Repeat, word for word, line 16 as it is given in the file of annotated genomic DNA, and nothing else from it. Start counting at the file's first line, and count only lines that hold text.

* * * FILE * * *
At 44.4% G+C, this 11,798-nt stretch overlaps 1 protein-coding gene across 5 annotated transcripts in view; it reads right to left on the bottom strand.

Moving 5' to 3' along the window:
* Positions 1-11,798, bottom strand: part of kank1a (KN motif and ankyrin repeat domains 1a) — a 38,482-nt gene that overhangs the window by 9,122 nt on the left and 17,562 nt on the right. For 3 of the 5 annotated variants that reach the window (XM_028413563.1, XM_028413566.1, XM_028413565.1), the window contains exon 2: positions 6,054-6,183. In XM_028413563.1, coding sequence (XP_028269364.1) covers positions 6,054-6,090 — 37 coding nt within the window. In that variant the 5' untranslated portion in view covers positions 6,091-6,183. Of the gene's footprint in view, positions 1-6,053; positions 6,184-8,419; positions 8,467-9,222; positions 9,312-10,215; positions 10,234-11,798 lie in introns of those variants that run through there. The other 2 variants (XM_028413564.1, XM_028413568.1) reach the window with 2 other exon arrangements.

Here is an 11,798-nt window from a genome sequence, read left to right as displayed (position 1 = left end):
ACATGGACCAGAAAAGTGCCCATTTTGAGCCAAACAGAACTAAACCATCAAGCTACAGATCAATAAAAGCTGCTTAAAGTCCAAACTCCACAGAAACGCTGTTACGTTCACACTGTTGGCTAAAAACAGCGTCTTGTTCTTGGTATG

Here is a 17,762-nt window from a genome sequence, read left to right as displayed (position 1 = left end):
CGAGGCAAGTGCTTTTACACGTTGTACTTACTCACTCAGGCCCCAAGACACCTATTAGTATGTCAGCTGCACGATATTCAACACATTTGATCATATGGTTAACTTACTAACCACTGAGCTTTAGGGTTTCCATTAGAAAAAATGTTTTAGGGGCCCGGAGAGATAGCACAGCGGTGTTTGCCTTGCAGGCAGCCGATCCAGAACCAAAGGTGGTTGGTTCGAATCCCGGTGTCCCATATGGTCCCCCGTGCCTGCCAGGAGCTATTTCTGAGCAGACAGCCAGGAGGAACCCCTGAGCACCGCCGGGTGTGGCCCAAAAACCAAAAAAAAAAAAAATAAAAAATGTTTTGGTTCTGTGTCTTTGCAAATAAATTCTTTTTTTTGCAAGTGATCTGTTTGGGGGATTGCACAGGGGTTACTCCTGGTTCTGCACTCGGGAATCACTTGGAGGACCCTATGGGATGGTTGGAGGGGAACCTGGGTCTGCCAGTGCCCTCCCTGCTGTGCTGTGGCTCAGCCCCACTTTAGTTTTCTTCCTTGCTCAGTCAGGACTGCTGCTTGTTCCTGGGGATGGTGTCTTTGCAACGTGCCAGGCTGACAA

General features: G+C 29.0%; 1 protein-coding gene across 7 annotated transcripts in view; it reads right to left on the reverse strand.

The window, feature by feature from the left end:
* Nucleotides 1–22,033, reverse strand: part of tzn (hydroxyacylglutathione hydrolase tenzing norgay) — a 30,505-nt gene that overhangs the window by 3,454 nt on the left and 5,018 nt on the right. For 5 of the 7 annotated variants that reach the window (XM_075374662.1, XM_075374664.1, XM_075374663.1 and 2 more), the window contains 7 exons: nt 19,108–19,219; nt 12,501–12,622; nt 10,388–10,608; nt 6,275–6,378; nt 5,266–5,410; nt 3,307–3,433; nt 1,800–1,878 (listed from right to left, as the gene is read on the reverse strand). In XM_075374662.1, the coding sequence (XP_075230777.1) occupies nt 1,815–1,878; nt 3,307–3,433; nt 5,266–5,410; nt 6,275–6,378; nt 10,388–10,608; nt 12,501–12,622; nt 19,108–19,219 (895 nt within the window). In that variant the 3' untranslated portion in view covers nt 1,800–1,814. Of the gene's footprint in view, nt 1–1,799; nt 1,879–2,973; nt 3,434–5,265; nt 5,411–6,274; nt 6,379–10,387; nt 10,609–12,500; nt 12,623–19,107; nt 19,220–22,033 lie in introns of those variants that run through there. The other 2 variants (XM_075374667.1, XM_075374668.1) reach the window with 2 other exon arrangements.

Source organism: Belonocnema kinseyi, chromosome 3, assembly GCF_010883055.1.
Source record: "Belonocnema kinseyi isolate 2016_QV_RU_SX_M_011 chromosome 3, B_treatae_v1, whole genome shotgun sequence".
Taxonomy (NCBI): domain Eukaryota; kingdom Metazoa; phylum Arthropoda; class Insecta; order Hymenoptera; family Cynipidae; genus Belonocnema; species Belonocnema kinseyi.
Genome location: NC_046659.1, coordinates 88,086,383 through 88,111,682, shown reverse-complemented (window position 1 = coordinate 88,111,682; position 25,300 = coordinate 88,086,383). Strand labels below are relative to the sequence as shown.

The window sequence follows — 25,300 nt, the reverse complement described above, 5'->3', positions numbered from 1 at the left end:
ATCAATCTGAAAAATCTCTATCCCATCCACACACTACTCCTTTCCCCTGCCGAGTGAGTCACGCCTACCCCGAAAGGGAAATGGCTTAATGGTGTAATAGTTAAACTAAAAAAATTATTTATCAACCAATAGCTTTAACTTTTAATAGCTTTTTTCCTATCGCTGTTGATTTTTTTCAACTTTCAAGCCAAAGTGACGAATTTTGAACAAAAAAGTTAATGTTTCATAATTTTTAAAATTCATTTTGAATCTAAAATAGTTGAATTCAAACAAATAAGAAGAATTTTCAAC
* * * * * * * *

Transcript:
ATCAATCTGAAAAATCTCTATCCCATCCACACACTACTCCTTTCCCCTGCCGAGTGAGTCACGCCTACCCCGAAAGGGAAATGGCTTAATGGTGTAATAGTTAAACTAAAAAAATTATTTATCAACCAATAGCTTTAACTTTTAATAGCTTTTTTCCTATCGCTGTTGATTTTTTTCAACTTTCAAGCCAAAGTGACGAATTTTGAACAAAAAAGTTAATGTTTCATAATTTTTAAAATTCATTTTGAATCTAAAATAGTTGAATTCAAACAAATAAGAAGAATTTTCAAC